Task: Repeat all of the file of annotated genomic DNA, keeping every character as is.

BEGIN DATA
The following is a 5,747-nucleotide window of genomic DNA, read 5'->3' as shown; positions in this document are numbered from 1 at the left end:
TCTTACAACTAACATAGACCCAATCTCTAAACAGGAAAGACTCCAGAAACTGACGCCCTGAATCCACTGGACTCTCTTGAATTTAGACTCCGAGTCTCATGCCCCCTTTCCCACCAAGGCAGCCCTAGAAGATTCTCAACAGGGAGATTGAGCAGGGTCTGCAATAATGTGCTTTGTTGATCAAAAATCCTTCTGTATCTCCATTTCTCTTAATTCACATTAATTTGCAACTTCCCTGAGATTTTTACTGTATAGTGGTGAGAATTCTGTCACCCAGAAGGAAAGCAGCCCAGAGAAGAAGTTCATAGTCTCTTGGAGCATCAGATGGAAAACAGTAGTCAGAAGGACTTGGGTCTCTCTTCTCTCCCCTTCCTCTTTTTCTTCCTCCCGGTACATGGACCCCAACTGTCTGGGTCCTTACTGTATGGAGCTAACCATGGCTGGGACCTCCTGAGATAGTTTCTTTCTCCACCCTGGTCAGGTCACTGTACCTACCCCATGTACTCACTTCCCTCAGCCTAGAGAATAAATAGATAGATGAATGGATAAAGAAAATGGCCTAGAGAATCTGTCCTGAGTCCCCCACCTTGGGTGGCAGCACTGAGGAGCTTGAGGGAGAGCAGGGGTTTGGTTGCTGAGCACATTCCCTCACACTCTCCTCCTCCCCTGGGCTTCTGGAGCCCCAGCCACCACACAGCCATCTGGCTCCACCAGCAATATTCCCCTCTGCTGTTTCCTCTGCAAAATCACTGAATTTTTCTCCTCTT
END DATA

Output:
The following is a 5,747-nucleotide window of genomic DNA, read 5'->3' as shown; positions in this document are numbered from 1 at the left end:
TCTTACAACTAACATAGACCCAATCTCTAAACAGGAAAGACTCCAGAAACTGACGCCCTGAATCCACTGGACTCTCTTGAATTTAGACTCCGAGTCTCATGCCCCCTTTCCCACCAAGGCAGCCCTAGAAGATTCTCAACAGGGAGATTGAGCAGGGTCTGCAATAATGTGCTTTGTTGATCAAAAATCCTTCTGTATCTCCATTTCTCTTAATTCACATTAATTTGCAACTTCCCTGAGATTTTTACTGTATAGTGGTGAGAATTCTGTCACCCAGAAGGAAAGCAGCCCAGAGAAGAAGTTCATAGTCTCTTGGAGCATCAGATGGAAAACAGTAGTCAGAAGGACTTGGGTCTCTCTTCTCTCCCCTTCCTCTTTTTCTTCCTCCCGGTACATGGACCCCAACTGTCTGGGTCCTTACTGTATGGAGCTAACCATGGCTGGGACCTCCTGAGATAGTTTCTTTCTCCACCCTGGTCAGGTCACTGTACCTACCCCATGTACTCACTTCCCTCAGCCTAGAGAATAAATAGATAGATGAATGGATAAAGAAAATGGCCTAGAGAATCTGTCCTGAGTCCCCCACCTTGGGTGGCAGCACTGAGGAGCTTGAGGGAGAGCAGGGGTTTGGTTGCTGAGCACATTCCCTCACACTCTCCTCCTCCCCTGGGCTTCTGGAGCCCCAGCCACCACACAGCCATCTGGCTCCACCAGCAATATTCCCCTCTGCTGTTTCCTCTGCAAAATCACTGAATTTTTCTCCTCTT